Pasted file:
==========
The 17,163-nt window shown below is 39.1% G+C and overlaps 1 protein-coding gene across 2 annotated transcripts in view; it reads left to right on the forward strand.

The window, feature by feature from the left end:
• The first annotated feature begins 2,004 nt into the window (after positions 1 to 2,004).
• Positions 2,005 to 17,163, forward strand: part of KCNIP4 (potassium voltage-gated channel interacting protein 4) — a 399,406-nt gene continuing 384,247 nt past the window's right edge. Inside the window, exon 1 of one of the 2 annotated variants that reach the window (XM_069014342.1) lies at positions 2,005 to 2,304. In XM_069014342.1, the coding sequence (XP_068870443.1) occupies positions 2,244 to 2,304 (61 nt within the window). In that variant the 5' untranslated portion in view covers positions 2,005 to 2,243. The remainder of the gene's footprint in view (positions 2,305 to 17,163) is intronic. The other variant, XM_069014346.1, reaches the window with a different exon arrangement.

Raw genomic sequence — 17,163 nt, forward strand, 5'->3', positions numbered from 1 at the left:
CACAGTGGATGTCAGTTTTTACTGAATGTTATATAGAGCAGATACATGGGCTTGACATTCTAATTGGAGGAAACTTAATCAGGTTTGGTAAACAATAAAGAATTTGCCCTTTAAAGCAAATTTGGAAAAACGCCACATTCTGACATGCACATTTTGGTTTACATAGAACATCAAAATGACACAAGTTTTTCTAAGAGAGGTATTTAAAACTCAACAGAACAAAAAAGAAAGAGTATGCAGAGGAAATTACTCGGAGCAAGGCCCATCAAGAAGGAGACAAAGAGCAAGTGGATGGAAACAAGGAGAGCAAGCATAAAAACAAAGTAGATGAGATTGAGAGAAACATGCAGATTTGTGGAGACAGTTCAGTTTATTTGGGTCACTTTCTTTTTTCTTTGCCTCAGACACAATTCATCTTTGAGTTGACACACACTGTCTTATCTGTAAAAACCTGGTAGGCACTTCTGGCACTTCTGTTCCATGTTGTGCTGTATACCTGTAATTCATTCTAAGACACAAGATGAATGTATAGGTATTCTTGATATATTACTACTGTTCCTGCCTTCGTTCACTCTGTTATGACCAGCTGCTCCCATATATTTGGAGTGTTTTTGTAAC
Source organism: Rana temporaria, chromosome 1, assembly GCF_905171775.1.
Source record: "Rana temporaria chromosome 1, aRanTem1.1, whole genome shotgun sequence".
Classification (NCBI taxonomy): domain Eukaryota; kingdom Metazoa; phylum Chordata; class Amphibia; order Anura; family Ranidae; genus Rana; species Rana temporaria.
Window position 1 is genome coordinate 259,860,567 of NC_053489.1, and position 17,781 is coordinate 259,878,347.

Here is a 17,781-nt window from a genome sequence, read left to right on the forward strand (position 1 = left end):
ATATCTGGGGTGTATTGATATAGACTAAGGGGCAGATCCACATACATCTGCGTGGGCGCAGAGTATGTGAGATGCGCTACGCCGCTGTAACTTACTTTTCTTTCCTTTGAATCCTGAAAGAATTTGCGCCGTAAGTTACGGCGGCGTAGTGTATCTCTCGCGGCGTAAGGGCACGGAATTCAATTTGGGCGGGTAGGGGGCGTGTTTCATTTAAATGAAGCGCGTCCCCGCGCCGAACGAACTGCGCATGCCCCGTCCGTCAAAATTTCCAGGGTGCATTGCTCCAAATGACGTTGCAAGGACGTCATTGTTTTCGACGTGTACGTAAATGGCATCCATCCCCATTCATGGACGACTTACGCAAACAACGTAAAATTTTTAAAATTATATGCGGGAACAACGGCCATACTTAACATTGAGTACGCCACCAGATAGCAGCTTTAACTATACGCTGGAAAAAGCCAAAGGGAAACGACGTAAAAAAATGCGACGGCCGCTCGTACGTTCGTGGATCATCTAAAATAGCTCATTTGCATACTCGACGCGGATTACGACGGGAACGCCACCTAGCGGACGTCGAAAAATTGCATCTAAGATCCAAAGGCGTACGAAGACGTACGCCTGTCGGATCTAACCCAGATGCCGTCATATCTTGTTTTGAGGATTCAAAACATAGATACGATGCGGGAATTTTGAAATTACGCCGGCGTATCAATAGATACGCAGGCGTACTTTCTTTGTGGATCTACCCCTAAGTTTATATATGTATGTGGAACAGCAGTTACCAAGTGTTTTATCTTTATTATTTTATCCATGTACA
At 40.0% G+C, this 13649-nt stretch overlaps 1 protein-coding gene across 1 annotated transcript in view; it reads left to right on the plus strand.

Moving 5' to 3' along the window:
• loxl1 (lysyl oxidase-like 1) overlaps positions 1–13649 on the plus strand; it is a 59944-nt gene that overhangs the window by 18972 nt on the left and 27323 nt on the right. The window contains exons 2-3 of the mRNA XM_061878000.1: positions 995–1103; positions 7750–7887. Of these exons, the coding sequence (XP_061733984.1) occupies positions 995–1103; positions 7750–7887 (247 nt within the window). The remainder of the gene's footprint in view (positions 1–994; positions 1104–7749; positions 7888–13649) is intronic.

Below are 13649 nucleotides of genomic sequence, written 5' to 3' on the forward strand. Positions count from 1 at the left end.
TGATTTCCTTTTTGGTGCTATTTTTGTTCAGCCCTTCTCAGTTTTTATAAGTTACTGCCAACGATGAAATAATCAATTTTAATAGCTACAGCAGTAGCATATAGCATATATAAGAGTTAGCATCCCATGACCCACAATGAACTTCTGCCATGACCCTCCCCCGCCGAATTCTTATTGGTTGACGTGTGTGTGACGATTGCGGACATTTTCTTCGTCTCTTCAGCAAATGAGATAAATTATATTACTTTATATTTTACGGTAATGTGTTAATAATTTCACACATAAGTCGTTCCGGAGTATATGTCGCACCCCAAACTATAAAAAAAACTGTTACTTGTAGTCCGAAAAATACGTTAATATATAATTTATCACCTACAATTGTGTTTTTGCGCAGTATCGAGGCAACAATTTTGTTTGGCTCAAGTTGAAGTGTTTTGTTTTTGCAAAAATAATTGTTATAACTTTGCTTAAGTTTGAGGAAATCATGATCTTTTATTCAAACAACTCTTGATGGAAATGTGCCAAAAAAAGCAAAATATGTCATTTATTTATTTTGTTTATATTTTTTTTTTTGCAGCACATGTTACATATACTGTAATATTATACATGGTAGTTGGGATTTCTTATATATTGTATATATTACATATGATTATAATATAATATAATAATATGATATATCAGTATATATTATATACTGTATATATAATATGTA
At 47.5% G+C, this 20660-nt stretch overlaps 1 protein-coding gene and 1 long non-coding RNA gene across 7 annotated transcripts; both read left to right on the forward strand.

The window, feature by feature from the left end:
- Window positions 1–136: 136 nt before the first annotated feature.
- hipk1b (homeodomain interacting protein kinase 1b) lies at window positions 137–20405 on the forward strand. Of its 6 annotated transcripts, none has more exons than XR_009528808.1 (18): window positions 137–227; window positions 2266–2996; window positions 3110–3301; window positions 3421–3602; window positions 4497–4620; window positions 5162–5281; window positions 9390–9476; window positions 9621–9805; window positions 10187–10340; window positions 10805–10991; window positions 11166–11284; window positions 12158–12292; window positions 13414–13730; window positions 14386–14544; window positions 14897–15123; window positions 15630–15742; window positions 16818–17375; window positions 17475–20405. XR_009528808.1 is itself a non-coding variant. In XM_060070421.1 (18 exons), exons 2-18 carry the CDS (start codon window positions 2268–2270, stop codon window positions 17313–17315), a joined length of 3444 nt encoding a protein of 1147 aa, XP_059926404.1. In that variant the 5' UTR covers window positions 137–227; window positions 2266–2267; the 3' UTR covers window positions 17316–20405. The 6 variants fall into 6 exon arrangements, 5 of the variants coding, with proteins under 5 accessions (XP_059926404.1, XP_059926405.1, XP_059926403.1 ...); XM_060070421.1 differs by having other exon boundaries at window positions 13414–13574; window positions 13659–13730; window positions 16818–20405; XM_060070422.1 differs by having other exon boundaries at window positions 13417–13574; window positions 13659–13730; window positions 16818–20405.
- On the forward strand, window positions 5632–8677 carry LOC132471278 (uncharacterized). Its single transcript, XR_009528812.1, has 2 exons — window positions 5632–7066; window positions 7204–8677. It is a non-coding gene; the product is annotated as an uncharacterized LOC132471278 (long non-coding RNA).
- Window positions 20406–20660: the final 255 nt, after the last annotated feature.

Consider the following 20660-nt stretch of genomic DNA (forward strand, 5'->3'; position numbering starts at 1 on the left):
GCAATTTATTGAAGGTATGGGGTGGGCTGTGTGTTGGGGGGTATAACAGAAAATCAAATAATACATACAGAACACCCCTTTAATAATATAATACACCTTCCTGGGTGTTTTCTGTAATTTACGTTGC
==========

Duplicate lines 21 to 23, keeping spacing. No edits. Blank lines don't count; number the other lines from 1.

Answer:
- hipk1b (homeodomain interacting protein kinase 1b) lies at window positions 137–20405 on the forward strand. Of its 6 annotated transcripts, none has more exons than XR_009528808.1 (18): window positions 137–227; window positions 2266–2996; window positions 3110–3301; window positions 3421–3602; window positions 4497–4620; window positions 5162–5281; window positions 9390–9476; window positions 9621–9805; window positions 10187–10340; window positions 10805–10991; window positions 11166–11284; window positions 12158–12292; window positions 13414–13730; window positions 14386–14544; window positions 14897–15123; window positions 15630–15742; window positions 16818–17375; window positions 17475–20405. XR_009528808.1 is itself a non-coding variant. In XM_060070421.1 (18 exons), exons 2-18 carry the CDS (start codon window positions 2268–2270, stop codon window positions 17313–17315), a joined length of 3444 nt encoding a protein of 1147 aa, XP_059926404.1. In that variant the 5' UTR covers window positions 137–227; window positions 2266–2267; the 3' UTR covers window positions 17316–20405. The 6 variants fall into 6 exon arrangements, 5 of the variants coding, with proteins under 5 accessions (XP_059926404.1, XP_059926405.1, XP_059926403.1 ...); XM_060070421.1 differs by having other exon boundaries at window positions 13414–13574; window positions 13659–13730; window positions 16818–20405; XM_060070422.1 differs by having other exon boundaries at window positions 13417–13574; window positions 13659–13730; window positions 16818–20405.
- On the forward strand, window positions 5632–8677 carry LOC132471278 (uncharacterized). Its single transcript, XR_009528812.1, has 2 exons — window positions 5632–7066; window positions 7204–8677. It is a non-coding gene; the product is annotated as an uncharacterized LOC132471278 (long non-coding RNA).
- Window positions 20406–20660: the final 255 nt, after the last annotated feature.